documenting tables and relationships

I am working on a rather complex database right now and realize I have forgotten why I even created ceartain columns...I can usually figure it out going back to my notes or by setting up diagrams but this may not be the ideal way to do things.

Does anyone have a "best practices" suggestion or tip they use when documenting a database? any advice here would be appreciated.
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Use description to comment. And as you realised document on creation, later it'll be forgotten.
Only the 'description' can add that little extra value on the names off the db-objects and when combining that with an easy overview of the whole off the existing key's, indexes, defaults... that's a lot.

As you also point out 'find it in my notes' ... should be find it in the documentation off the demanded functionality/executed changes.

And off course version control on your db-changes is the way to allign them with the changes in your application.

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EugeneZ ZhitomirskySQL SERVER EXPERTCommented:
..before doing phisacal design -- > make logical with clearly named tables- columns relations: you can use Erwin tool that can help you in uch way of db design:

also you can use Visio to generate db diagram and put your comments there
and good to have specs

<forgotten why I even created ceartain columns>
check what data is there (if you have any) - > it can refresh your memory
ShawnAuthor Commented:
 >> Use description to comment
completely forgot about that one. thank you
>> and when combining that with an easy overview of the whole off the existing key's, indexes, defaults
easy you mean using diagrams in MSSMS?

I am not really looking for a 3 party app right now unless it is free and the setup is quick and easy

isn't Erwin a fairly expensive complex tool?
regarding Visio and db diagrams are they better than the diagrams already in MSSMS?
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A good tool, with a free version available, is TOAD. (  There is a version for most databases includign SQL-Server, mySQl, and Oracle.  As far as documentation, I strongly suggest using scripts to create all tables and relationships as opposed to graphical tools.  The script filenames are numbered in sequence, basic operation performed (CREATE, UPDATE, DELETE), and descriptions of their function.  The scripts are kept and archived. ie:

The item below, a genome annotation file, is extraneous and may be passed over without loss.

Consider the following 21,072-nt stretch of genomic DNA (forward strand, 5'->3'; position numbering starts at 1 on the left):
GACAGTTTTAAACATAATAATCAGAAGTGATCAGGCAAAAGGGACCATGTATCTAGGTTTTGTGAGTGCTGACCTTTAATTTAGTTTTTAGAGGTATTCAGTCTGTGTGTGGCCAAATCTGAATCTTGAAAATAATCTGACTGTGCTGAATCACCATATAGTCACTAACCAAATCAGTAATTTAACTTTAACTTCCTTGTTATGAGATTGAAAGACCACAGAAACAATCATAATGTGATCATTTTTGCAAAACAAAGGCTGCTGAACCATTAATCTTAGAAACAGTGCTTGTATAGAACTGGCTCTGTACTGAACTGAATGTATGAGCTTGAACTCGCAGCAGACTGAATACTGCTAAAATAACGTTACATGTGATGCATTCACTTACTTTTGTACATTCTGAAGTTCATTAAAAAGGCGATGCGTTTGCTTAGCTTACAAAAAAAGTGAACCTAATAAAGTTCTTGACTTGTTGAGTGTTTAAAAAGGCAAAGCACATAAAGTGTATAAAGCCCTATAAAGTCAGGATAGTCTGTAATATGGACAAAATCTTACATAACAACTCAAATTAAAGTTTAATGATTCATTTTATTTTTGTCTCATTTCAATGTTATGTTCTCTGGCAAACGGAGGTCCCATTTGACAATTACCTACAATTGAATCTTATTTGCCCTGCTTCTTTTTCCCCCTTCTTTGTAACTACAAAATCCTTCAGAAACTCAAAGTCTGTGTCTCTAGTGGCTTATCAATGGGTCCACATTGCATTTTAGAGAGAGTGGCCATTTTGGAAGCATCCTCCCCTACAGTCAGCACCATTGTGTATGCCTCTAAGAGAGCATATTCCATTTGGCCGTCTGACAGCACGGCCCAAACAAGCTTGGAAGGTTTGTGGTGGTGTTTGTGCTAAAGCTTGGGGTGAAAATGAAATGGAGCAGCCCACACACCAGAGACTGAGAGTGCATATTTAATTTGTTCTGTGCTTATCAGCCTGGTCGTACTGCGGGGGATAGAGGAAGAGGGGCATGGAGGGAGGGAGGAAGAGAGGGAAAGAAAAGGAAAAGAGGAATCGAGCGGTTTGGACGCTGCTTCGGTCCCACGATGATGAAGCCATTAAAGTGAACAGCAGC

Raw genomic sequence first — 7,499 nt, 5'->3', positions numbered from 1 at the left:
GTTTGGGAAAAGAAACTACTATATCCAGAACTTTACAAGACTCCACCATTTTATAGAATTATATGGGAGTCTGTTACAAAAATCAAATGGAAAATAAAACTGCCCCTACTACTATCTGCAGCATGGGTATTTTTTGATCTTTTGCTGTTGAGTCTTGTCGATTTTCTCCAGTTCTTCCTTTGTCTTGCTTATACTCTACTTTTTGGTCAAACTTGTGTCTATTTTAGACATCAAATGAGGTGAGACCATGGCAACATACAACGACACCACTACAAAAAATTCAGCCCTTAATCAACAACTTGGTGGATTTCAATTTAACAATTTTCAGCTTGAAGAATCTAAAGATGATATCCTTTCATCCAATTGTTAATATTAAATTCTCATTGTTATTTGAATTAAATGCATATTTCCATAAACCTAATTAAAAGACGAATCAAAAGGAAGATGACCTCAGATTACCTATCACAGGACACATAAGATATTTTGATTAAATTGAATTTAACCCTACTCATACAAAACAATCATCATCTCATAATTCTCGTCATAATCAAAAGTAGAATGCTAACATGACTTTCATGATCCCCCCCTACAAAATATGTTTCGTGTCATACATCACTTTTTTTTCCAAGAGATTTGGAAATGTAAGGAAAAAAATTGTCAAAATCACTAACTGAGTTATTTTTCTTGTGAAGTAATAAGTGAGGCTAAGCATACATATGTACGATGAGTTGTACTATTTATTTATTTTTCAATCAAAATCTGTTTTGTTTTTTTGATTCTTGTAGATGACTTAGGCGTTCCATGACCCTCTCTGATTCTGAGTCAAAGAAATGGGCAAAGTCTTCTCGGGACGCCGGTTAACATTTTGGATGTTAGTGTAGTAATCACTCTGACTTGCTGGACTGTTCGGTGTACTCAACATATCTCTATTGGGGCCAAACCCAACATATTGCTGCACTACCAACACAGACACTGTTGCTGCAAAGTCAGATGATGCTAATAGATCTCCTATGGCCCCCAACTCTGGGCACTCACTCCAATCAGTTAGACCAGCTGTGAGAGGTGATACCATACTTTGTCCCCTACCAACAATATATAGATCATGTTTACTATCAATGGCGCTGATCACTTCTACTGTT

0001 - UPDATE - Root Password.sql
0002 - CREATE - Help Desk Database.sql
0003 - GRANT - All To Root.sql
0004 - CREATE - Help Desk Admin User.sql
0005 - CREATE - Help Desk User.sql

At a later date if the data model is changed, scripts are created that make the necessary modifications.  the advantage of this is you can develop and test in a test instance, get your scripts correct, then apply them to the production database without worry.  A good practice is to backup your development/test database and run your scripts in order until they are correct.  If you run into an error, restore the backup, correct the script, then run them again.

I've attached an example script.

ShawnAuthor Commented:
AielloJ: I really like the idea of scripts but have only created them from existing tables in the past. Sometimes I"ll do this to create a similar table but will not save the script after the table is created.

are there any tools to help set up scripts or is it all done from scratch? any links would be useful.
ShawnAuthor Commented:
can't see any free version of Toad
ShawnAuthor Commented:
EugeneZ ZhitomirskySQL SERVER EXPERTCommented:

<isn't Erwin a fairly expensive complex tool?
<regarding Visio and db diagrams are they better than the diagrams already in MSSMS?
The first link I gave points to a freeware dbscript for documentation. Toad is wider because also usable as another 'management studio'

You say you like the script idea. What about to put them in version control? How do you version control your code and documents describing the changes. Combine your db-version-scripts (both create from scratch and 'upgrade-script) in that same version control system and you won't ever forget when and why something is changed and what it's impact was.  

I usually create the scripts in Notepad, then copy and paste the 'code' section into the tool I'm using with the database.  I've used the straight command windows interface as well as programs like TOAD with this cut and paste method.

Developing in a text editor, like Notepad, enables you to easily create, debug, and test, your scripts.  There's nothing more frustrating than having a minor error in a script and having to type it all over again.  If there's an error, you correct the text file, hit the 'Save' button, and copy and paste again.  When finished you have a text file with a debugged, and commented script.

All scripts are sequentially numbered.  For example, if your original project had 53 scripts, then your last file was named something like:

  0053 - INSERT - xxxxx.sql

If you develop another version of the project and need to make data model changes, then that script file starts with:

  0054 - xxxxx.  

'Jogo's comment about putting them into a version control system is also an excellent idea.  Some tools can create table creation scripts from existing data models.

If you work in Visual Studio and have TFS as version control look at
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